Why You Should Plant Russian Sage

Are you looking for a plant that survives freezing winters and scorching summers, is drought tolerant, blooms all summer, and attracts bees and butterflies?  Look no further, because it’s right here…Russian Sage.  Its botanical name is Perovskia atriplicofolia.  This tough beauty is originally from the region around Afghanistan, and it is one hardy (zones 4 through 9), gorgeous plant.  But it’s not really Russian, and it’s not really sage either…

Russian Sage (Perovskia atriplicofolia) is one of my absolute favorite perennials.  It is completely different from culinary sage (Salvia officinalis) and you do not cook with it.  It is a member of the mint family (Lamiaceae) but is not generally considered edible.  (If you smell it you will know why.  It smells rather medicinal.)  It is considered an herbaceous perennial.  It is tough as nails once it gets established, and blooms nonstop midsummer to fall.  I have it in my front flower bed with my Red Double Knockout roses; full sun, facing east, in a very well drained raised brick bed.  This is a photo taken in late June.    

Russian Sage and Knockout Roses from HouseofIngrams.com

It grows to a tall (around three feet) airy shrub with delicate gray-green leaves with tall spikes of tiny purple/blue flowers.  It really is stunning.  The bees love it too.  

If it gets too tall for you or starts to flop over, just give it a trim and it will recover and be blooming again in just a few weeks.

 Maintenance on this is super easy, I just give it a very hard pruning (to about 6 inches tall) in the late winter.  If I find a plant in a spot where I don’t want it, I have the best luck moving them in winter while they are dormant.  I have killed a few (ok, many) transplants during their active growing season.  My gardening style is best described as “benign neglect” so this is an ideal plant for me.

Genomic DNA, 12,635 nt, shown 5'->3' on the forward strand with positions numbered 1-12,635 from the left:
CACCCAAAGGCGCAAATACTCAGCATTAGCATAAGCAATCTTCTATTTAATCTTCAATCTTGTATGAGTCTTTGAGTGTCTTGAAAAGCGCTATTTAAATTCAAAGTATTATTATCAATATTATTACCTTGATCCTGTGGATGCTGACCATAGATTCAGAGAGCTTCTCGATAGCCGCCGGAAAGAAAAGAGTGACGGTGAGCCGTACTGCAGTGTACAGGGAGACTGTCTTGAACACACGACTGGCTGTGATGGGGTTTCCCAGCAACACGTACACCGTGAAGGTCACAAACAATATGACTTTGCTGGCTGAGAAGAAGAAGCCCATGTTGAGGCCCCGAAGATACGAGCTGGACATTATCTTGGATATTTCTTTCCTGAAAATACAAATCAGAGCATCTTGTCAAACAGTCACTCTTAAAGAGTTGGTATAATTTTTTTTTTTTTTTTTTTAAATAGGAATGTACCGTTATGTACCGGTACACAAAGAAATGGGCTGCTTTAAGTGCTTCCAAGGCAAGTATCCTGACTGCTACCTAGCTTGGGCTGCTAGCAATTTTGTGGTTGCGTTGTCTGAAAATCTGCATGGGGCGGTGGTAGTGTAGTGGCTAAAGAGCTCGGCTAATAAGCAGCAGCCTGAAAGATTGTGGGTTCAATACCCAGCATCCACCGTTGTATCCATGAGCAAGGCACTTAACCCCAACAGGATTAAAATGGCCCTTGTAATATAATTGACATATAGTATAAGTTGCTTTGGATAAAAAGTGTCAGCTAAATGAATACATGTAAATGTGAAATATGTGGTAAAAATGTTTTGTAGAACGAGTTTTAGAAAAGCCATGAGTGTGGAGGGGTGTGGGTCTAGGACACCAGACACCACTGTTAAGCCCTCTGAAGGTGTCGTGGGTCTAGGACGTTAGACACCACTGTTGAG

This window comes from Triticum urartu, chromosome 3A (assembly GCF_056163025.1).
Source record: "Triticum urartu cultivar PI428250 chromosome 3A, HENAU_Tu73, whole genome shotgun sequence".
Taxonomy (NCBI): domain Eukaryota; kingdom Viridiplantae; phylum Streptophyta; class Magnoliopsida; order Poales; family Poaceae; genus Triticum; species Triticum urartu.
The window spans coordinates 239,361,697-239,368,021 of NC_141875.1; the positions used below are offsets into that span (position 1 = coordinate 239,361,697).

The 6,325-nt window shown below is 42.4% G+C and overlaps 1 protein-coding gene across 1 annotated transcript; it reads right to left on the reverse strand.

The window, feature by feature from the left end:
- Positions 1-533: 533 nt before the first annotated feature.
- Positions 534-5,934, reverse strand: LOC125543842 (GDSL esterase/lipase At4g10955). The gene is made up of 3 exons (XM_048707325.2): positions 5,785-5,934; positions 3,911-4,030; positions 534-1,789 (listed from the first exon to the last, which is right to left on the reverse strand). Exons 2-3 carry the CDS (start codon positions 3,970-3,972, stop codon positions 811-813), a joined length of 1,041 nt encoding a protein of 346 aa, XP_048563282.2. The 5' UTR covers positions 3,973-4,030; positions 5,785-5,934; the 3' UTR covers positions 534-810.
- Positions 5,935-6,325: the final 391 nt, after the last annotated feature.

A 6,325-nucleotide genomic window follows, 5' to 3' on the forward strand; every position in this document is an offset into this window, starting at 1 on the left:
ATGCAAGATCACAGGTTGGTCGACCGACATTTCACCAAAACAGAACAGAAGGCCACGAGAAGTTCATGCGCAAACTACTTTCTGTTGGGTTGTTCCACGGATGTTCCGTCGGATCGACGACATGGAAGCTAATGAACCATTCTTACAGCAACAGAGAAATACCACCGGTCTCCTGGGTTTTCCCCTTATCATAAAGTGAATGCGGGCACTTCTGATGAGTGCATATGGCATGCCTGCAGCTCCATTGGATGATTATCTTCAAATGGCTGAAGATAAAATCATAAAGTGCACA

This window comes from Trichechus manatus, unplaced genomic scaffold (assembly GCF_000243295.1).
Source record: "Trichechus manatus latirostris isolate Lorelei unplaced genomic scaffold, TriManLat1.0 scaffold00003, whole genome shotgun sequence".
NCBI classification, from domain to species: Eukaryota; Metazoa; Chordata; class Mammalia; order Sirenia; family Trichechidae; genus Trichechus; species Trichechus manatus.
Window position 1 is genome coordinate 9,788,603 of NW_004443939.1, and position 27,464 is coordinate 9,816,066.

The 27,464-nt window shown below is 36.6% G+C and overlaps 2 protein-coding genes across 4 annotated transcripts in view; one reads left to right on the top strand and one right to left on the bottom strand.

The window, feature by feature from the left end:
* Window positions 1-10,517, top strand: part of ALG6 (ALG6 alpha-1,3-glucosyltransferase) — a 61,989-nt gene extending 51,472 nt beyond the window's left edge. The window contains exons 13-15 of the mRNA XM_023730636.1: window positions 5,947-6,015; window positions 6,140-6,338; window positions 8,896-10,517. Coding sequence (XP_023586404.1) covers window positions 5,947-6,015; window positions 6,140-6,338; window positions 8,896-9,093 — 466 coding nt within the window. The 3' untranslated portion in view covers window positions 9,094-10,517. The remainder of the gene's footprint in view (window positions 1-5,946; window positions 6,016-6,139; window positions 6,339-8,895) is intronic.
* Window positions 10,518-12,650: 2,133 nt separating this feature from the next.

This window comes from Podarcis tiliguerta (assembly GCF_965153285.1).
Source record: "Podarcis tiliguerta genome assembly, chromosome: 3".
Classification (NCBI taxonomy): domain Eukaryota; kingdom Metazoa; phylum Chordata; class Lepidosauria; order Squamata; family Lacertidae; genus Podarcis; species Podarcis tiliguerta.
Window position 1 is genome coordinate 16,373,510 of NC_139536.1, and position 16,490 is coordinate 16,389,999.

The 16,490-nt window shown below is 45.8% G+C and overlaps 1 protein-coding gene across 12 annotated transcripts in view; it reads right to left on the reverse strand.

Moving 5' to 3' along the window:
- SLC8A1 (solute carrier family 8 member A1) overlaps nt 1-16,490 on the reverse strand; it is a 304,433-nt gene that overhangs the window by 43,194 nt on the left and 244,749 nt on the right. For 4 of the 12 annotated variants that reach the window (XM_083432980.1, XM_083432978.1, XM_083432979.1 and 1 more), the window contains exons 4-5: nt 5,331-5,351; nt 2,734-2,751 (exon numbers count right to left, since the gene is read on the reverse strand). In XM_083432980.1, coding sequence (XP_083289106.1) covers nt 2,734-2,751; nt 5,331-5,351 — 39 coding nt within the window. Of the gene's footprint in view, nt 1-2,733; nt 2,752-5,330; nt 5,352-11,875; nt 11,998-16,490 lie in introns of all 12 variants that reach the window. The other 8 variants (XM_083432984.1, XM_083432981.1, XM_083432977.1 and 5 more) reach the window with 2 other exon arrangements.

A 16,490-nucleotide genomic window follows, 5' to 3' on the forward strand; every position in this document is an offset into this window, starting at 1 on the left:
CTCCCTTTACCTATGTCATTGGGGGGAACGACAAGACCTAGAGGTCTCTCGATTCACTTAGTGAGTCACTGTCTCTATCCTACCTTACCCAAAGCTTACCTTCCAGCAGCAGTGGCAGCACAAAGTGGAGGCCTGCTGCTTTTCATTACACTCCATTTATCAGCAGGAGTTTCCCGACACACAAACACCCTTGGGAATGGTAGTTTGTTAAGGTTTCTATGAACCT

When I first planted three of them behind my roses, the plant instructions said they rarely reseeded.  Well, I beg to differ…I had dozens of tiny baby Perovskia coming up in the bed the next spring.  Most of them were in desirable places so I let them be.  I don’t really consider them invasive, but if I left them alone they would definitely take over the bed.  This winter I have been able to share some of my extras with a couple of friends.  Since that first season, they aren’t reseeding so much as rooting from flopped stems and spreading by runners, as mints will do.  This year I will try some pinching back early in the season to see if I can reduce the flop factor. They get more water than they really need since they are in with my roses that are watered fairly regularly.  That combined with their eastern exposure is causing them to be “floppy”.

To keep these happy plant in full sun in well-drained soil.  Cut down almost to the ground in late winter or early spring, as they bloom on new wood.   They are pretty drought tolerant once established.   

Below is a photo of Russian Sage used as a tall bedding plant at MS&T in Rolla, Missouri.  This was taken in late June.

Russian Sage in landscape HouseofIngrams.com

Here’s a closer look at the flowers tucked behind some four o’clocks…

Russian Sage in the background with four o'clocks HouseofIngrams.com